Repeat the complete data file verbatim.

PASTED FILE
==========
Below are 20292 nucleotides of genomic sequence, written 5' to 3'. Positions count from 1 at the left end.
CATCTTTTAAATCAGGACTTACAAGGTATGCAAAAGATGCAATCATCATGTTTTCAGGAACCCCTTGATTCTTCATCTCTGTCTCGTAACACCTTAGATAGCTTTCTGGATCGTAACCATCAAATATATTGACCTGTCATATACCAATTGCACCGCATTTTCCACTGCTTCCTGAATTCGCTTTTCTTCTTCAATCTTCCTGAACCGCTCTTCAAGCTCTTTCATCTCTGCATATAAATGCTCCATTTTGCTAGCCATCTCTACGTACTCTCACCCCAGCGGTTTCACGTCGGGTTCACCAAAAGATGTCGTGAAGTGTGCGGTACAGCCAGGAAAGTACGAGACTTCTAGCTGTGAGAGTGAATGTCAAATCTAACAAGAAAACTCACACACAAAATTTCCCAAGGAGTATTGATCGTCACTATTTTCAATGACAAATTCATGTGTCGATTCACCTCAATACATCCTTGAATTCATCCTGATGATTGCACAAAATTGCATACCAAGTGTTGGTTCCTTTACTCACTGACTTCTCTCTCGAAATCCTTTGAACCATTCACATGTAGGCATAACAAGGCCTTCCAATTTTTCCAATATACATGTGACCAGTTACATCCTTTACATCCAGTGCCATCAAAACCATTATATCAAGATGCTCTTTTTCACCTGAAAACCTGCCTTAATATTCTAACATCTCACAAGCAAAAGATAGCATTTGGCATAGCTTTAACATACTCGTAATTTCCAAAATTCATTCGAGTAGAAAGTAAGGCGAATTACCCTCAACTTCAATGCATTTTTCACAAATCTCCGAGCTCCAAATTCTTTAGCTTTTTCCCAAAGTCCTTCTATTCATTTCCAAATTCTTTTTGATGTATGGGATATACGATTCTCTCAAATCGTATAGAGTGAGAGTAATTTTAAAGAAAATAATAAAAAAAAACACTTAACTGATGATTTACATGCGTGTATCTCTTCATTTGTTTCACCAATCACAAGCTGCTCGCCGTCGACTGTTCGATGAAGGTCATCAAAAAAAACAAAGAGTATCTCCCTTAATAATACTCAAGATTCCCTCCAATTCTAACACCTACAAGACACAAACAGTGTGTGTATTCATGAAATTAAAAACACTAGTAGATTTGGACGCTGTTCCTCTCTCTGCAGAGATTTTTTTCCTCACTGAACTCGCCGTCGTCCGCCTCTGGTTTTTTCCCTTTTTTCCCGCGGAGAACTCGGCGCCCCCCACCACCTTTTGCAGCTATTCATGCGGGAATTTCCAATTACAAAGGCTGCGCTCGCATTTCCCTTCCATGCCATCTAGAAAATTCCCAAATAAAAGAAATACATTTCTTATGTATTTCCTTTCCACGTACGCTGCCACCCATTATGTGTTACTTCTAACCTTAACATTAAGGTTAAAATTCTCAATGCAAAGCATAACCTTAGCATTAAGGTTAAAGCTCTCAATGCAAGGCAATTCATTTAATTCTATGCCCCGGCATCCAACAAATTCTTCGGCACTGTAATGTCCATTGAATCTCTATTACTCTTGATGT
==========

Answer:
Below are 20292 nucleotides of genomic sequence, written 5' to 3'. Positions count from 1 at the left end.
CATCTTTTAAATCAGGACTTACAAGGTATGCAAAAGATGCAATCATCATGTTTTCAGGAACCCCTTGATTCTTCATCTCTGTCTCGTAACACCTTAGATAGCTTTCTGGATCGTAACCATCAAATATATTGACCTGTCATATACCAATTGCACCGCATTTTCCACTGCTTCCTGAATTCGCTTTTCTTCTTCAATCTTCCTGAACCGCTCTTCAAGCTCTTTCATCTCTGCATATAAATGCTCCATTTTGCTAGCCATCTCTACGTACTCTCACCCCAGCGGTTTCACGTCGGGTTCACCAAAAGATGTCGTGAAGTGTGCGGTACAGCCAGGAAAGTACGAGACTTCTAGCTGTGAGAGTGAATGTCAAATCTAACAAGAAAACTCACACACAAAATTTCCCAAGGAGTATTGATCGTCACTATTTTCAATGACAAATTCATGTGTCGATTCACCTCAATACATCCTTGAATTCATCCTGATGATTGCACAAAATTGCATACCAAGTGTTGGTTCCTTTACTCACTGACTTCTCTCTCGAAATCCTTTGAACCATTCACATGTAGGCATAACAAGGCCTTCCAATTTTTCCAATATACATGTGACCAGTTACATCCTTTACATCCAGTGCCATCAAAACCATTATATCAAGATGCTCTTTTTCACCTGAAAACCTGCCTTAATATTCTAACATCTCACAAGCAAAAGATAGCATTTGGCATAGCTTTAACATACTCGTAATTTCCAAAATTCATTCGAGTAGAAAGTAAGGCGAATTACCCTCAACTTCAATGCATTTTTCACAAATCTCCGAGCTCCAAATTCTTTAGCTTTTTCCCAAAGTCCTTCTATTCATTTCCAAATTCTTTTTGATGTATGGGATATACGATTCTCTCAAATCGTATAGAGTGAGAGTAATTTTAAAGAAAATAATAAAAAAAAACACTTAACTGATGATTTACATGCGTGTATCTCTTCATTTGTTTCACCAATCACAAGCTGCTCGCCGTCGACTGTTCGATGAAGGTCATCAAAAAAAACAAAGAGTATCTCCCTTAATAATACTCAAGATTCCCTCCAATTCTAACACCTACAAGACACAAACAGTGTGTGTATTCATGAAATTAAAAACACTAGTAGATTTGGACGCTGTTCCTCTCTCTGCAGAGATTTTTTTCCTCACTGAACTCGCCGTCGTCCGCCTCTGGTTTTTTCCCTTTTTTCCCGCGGAGAACTCGGCGCCCCCCACCACCTTTTGCAGCTATTCATGCGGGAATTTCCAATTACAAAGGCTGCGCTCGCATTTCCCTTCCATGCCATCTAGAAAATTCCCAAATAAAAGAAATACATTTCTTATGTATTTCCTTTCCACGTACGCTGCCACCCATTATGTGTTACTTCTAACCTTAACATTAAGGTTAAAATTCTCAATGCAAAGCATAACCTTAGCATTAAGGTTAAAGCTCTCAATGCAAGGCAATTCATTTAATTCTATGCCCCGGCATCCAACAAATTCTTCGGCACTGTAATGTCCATTGAATCTCTATTACTCTTGATGT